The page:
CLEVELAND, Ohio - What if you could change a child's future and all it cost you was three hours a month? Would you do it? Since we launched the "A Greater Cleveland" series a month ago, scores of readers have contacted us asking how they could help. We promised we would tell you how, and today we will begin to fulfill that process. While we haven't fully developed our cure for multi-generational poverty in Cleveland, we have identified one important step caring individuals can take right now.
Naturally shy, Conti said she didn't have close friends, or many role models, growing up "other than my mom." She spent her time adding to her extensive collection of horror memorabilia. "Halloween has always been my favorite holiday, so when I discovered the "Halloween" franchise, created by John Carpenter, it just clicked," she said, in a phone interview. "I liked that he made the first film on such a small budget and it created a whole industry making millions."
CLEVELAND, Ohio - The field has been narrowed to five finalists as we search for the person who has Greater Cleveland's Best Tattoo. Now it's your chance to help decide who will be the ultimate winner by voting in the poll below. We asked people to send in photos of their ink to be considered for the contest. We received lots of pictures. The field was trimmed to 50 candidates. Readers then voted in an online poll to determine the five finalists.
Muck Rack makes it simple to find people, tweets, or articles that mention any name, keyword, company, hashtag etc. We've compiled this guide to help you make the most of your search.
Selecting a term
Start searching tweets, articles from media outlets, articles mentioned in tweets, journalists'
names, titles and bios with some suggested searches:
Companies or Topics (e.g. iPhone, Microsoft)
Phrases (e.g. "cloud computing") — use quotes to keep the terms together
Twitter handles (e.g. @username) — returns those who have mentioned or replied to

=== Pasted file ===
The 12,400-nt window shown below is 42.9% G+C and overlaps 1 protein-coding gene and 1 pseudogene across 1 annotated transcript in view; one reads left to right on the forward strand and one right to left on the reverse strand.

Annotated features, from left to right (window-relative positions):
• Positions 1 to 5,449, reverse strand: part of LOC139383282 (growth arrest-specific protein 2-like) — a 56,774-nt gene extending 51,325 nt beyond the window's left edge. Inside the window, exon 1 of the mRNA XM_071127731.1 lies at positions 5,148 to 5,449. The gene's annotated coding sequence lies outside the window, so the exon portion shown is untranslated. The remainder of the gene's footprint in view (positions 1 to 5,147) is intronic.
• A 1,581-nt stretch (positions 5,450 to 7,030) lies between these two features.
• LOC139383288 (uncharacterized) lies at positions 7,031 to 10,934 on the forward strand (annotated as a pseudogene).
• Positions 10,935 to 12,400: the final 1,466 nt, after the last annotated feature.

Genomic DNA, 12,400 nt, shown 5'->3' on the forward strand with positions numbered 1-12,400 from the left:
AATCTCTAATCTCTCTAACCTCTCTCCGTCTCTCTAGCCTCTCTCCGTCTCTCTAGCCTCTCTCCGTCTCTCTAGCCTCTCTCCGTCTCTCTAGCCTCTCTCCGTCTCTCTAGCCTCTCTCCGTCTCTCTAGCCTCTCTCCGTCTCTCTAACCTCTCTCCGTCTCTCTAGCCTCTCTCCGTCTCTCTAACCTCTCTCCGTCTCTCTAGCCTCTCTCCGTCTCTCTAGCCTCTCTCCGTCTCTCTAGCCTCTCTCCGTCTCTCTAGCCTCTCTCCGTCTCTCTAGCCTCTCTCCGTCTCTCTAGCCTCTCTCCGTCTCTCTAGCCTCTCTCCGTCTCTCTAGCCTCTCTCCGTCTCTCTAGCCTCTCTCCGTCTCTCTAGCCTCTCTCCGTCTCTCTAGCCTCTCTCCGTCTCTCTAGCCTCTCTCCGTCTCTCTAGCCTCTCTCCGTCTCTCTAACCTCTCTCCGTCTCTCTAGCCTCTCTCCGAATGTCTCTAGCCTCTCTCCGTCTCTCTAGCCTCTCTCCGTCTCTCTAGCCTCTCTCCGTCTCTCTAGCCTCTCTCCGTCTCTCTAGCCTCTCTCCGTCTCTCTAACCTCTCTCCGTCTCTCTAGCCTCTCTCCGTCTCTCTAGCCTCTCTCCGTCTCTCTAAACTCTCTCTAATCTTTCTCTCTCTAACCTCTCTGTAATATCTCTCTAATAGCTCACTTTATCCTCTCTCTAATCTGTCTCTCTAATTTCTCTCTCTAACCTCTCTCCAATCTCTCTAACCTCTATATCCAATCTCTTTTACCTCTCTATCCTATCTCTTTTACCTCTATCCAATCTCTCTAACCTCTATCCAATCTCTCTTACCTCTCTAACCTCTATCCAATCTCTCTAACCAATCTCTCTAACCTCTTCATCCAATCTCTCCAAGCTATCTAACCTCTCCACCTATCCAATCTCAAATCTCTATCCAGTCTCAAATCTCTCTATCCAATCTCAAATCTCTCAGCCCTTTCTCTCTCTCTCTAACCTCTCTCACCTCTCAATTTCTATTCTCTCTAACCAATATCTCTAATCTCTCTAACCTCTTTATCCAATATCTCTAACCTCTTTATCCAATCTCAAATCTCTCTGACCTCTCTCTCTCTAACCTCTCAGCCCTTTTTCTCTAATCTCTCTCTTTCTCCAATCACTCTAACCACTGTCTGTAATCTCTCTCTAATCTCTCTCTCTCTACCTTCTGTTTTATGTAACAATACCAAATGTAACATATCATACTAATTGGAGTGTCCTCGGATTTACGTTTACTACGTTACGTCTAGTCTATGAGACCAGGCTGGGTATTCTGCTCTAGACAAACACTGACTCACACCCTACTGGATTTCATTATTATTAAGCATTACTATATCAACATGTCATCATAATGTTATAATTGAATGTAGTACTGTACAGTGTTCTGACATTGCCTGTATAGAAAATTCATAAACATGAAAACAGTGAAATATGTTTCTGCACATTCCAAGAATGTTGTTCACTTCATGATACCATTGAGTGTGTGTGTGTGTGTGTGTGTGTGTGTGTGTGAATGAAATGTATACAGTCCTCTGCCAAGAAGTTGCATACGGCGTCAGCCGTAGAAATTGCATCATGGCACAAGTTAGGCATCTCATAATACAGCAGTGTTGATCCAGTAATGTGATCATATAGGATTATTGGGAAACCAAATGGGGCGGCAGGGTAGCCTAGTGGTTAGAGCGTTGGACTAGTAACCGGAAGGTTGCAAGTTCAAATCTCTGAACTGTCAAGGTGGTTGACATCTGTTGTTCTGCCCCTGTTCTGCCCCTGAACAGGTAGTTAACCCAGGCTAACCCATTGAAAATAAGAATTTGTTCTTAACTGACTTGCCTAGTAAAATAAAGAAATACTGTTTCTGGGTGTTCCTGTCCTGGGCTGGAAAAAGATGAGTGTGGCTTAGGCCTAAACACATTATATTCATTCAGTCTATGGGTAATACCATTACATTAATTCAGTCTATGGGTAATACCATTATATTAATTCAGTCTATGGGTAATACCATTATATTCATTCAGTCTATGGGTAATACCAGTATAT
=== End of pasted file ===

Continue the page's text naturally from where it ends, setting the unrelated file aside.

Names (e.g. "David Pogue")
Hashtags (e.g. #sxsw, #london2012)
Bio details (e.g. vegan, Olympics, father)
Muck Rack's Advanced Search allows for many boolean operators.
Find results that mention multiple specified terms, use AND or
+. For example, ensure each result contains both Elon Musk and Mark Zuckerberg by
searching Obama AND Romney or Obama + Romney.
Use the operators OR or , to broaden your search when you'd like either of
multiple terms to appear in results. (This is the default behavior of our search when no operators
are used.) For example, search for democrat OR republican to find results that refer to
Democrats and/or Republicans.
Use NOT or - to subtract results from your search. For
example, searching Disney will yield results about the Walt Disney Company as well as Walt Disney
World Resort. To exclude mentions of Disney World, search for Disney -World or Disney
When using one of these operators with a phrase, enclose it in quotation marks. For example, you can
find results about smartphones excluding Apple's iPhone 4S by searching smartphone -"iPhone
Exact case matching or punctuation
If you're searching for a brand name or keyword that relies on specific punctuation marks or capitalization, you can
find results that match your exact query by adding matchcase: before the keyword you're searching for, like matchcase:E*TRADE .
Use parentheses to separate multiple
boolean phrases. For example, to find journalists talking about having fun in Disney World or
Disneyland, search for ("disney world" OR disneyland) AND fun.
An asterisk can be used to search for any variation of a root word truncated by the asterisk. For example, searching for admin* will return results for administrator, administration, administer, administered, etc.
A near operator is an AND operator where you can control the distance between the words. You can vary the distance the near operation uses by adding a forward slash and number (between 0-99) such as strawberries NEAR/10 "whipped cream", which means the strawberries must exist within 10 words of "whipped cream".